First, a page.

More Slow Times Ahead for Video Game Stocks?

It has been an interesting and generally very tough year for stocks related to the video game industry, and yesterday’s guidance from game-maker Electronic Arts (ERTS) cast more doubt on the near term future for the industry. Electronic Arts is one of the titans of the game industry with arguably the most successful franchise of sports games, such as Madden. These games are hugely popular and attract scores of gamers to buy each new edition on an annual basis. EA reported earnings for the fiscal third quarter of $.33 per share or 2 cents better than Wall Street expected. However, analysts have greatly lowered their estimates over the last few months due to weakness in the sector.

More importantly, Electronic Arts issued guidance for the next half year (fiscal fourth and first quarters) that was far worse than analysts had expected. For the current quarter, EA expects earnings of 2 to 6 cents, much lower than the 13 cents anticipated by Wall Street. Furthermore, they see sales coming in well below expectations and forecast a loss of 35 to 40 cents in the first quarter of 2011, as analysts’ expected a loss of only 4 cents. Not surprisingly, many analysts have downgraded the stock and lowered estimates and price targets in reaction to this disappointment, and the stock has fallen nearly 10% in this afternoon’s trading. We think that the company is probably being overly conservative, but with the softness in their guidance we are only reaffirming our Fairly Valued rating on ERTS.

In addition to the disappointing outlook from one of the industry’s top game producers, the top video game retailer GameStop (GME) is down nearly 5% after it suffered a downgrade on Tuesday. An analyst at Credit Suisse (CS) cut GME to Neutral from Overweight and he called the stock a potential “value trap” with little room for multiple expansion. We happen to disagree with this analysis, as the current multiple is 8.3x this year’s earnings expectations (fiscal year ended last January). Furthermore, earnings per share are expected to grow by 16% next year, which yields a PEG ratio (five-year earnings growth) of .64x.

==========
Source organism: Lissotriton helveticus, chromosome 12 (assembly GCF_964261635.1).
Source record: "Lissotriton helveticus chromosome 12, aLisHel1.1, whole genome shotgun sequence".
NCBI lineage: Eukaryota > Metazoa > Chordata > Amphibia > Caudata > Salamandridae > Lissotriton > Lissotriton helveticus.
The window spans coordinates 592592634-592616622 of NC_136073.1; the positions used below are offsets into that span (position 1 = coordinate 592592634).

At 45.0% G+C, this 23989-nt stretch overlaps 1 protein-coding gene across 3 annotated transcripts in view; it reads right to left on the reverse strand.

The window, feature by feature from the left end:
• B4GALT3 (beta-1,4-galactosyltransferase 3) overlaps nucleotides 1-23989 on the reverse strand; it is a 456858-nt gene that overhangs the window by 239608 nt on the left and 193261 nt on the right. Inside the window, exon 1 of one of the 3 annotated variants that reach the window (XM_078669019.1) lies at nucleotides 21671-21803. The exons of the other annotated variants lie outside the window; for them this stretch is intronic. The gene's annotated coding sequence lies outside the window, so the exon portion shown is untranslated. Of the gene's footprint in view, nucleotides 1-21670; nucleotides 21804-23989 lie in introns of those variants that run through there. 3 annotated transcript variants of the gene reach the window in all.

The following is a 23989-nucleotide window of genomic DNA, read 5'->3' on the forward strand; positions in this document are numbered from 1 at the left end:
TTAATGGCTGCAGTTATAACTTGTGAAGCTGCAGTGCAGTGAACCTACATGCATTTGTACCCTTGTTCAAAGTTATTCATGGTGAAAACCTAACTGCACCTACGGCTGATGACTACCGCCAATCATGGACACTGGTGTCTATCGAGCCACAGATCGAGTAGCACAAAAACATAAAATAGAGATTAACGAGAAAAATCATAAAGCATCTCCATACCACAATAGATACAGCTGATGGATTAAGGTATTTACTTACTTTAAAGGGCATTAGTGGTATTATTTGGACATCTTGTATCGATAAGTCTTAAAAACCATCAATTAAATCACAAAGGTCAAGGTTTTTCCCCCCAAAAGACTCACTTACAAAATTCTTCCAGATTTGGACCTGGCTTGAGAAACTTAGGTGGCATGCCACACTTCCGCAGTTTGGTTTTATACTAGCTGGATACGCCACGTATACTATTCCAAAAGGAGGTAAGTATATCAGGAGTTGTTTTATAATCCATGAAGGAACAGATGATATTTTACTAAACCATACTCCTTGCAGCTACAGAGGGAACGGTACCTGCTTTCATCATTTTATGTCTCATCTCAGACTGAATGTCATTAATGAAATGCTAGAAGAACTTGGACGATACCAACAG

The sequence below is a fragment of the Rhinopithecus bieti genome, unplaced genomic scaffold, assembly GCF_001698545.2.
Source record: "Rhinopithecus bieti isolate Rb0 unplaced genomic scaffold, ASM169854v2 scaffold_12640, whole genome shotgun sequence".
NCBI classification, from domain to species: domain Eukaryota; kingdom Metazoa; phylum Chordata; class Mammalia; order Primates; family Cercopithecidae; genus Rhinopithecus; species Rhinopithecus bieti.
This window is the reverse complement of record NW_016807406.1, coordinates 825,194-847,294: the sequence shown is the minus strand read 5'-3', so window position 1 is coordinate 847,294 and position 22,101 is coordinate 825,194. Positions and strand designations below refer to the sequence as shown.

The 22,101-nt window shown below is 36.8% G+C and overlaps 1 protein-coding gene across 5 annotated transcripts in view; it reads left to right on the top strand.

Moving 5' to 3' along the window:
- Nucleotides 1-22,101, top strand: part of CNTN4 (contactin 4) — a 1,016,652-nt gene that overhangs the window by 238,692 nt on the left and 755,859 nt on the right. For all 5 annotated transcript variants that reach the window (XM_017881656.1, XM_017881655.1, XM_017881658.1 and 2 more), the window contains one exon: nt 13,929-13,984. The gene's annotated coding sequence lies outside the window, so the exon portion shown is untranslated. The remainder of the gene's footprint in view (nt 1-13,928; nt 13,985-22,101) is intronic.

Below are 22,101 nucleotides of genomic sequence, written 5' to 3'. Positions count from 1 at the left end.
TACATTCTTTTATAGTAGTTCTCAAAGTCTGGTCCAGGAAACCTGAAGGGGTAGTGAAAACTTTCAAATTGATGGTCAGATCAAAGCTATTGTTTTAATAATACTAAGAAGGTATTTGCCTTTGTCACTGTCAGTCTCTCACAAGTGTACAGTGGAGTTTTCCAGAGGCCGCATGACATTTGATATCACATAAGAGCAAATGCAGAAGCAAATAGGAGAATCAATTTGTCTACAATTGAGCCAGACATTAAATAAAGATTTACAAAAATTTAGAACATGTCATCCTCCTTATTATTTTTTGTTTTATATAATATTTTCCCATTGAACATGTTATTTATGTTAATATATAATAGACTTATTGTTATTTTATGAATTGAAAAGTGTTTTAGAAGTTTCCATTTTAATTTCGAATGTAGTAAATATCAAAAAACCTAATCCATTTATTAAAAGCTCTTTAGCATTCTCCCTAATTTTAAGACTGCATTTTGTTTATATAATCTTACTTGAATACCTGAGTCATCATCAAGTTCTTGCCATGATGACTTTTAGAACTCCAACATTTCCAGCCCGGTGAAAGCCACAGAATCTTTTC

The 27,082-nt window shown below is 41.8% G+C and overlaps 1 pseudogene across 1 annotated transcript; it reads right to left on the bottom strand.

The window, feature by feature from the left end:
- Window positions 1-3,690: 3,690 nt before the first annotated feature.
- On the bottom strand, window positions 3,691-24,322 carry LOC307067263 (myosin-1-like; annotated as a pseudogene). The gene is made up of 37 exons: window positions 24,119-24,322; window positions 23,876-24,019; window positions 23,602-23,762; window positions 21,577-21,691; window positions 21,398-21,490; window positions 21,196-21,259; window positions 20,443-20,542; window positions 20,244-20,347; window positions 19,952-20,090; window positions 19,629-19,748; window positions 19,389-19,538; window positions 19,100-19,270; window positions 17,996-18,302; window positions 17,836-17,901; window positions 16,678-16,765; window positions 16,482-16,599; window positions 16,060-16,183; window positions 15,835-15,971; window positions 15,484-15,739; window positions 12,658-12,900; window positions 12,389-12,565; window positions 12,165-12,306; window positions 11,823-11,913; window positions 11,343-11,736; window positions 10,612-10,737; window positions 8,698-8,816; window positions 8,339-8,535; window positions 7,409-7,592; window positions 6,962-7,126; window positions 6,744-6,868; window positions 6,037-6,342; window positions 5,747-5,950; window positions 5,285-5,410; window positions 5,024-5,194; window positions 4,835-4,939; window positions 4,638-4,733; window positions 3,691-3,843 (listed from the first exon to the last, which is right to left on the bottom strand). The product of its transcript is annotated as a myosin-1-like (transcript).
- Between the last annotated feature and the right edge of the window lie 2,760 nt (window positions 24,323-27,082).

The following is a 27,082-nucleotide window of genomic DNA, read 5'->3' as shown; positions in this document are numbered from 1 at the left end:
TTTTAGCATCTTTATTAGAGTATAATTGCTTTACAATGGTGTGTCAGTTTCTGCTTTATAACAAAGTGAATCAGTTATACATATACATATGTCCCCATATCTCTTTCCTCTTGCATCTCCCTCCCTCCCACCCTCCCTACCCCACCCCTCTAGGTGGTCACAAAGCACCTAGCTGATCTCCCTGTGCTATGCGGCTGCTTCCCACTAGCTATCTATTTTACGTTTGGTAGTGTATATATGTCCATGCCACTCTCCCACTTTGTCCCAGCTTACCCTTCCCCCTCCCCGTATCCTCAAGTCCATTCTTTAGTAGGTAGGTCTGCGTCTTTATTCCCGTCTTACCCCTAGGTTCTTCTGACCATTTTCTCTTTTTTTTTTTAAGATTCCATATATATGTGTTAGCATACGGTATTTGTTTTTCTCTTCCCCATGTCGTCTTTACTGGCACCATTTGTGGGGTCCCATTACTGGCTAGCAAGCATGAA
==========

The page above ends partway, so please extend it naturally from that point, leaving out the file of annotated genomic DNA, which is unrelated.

There are concerns that GameStop’s model may be in trouble with the possibility of digital downloads grabbing an every larger slice of market share, which makes many fear that GameStop may go the way of Blockbuster (BBI). Being tied to bricks-and-mortar stores can be a menacing prospect, but as for right now they are still doing great business. We think that at this price point many of the risks are priced-in and there could be an opportunity for value investors. Of course, the potential for downside still exists, but the fundamentals continue to improve and the multiple cannot get too much more depressed. We are maintaining our Undervalued rating on GME and will not be deterred until the analysts’ fears over threats to long term earnings potential start to show in the company’s actual results.

Video game stocks are some of the beaten down stocks in the current market, and we believe this may present an opportunity for long term investors. Obviously, these investments would be somewhat speculative, but it is reasonable to assume that the worst is behind this industry. An interesting article in today’s New York Times shows that most American families are increasing spending on entertainment and leisure technologies at a much fast rate than inflation. Some will read this as greater competition to video games for consumer’s disposable income, but we read it as a change in consumer behavior that will benefit game makers and retailers. Americans are choosing to entertain themselves at home more often these days, often with video games. We have our doubts that video game industry will see a year as bad as 2009 again for the next few years, and these stocks are priced attractively relative to many other stocks in the current market environment.

More Slow Times Ahead for Video Game Stocks?

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Ockham Research is an independent equity research provider based in Atlanta, Georgia. Security analysis at Ockham Research is based upon the principle known as Ockham's Razor, named for the 14th- century Franciscan friar, William of Ockham. The principle states that a useful theory should utilize as few elements as possible, because efficiency is valuable. In this spirit, our goal is to make the investing environment as simple and understandable as possible, yet no simpler than is necessary.

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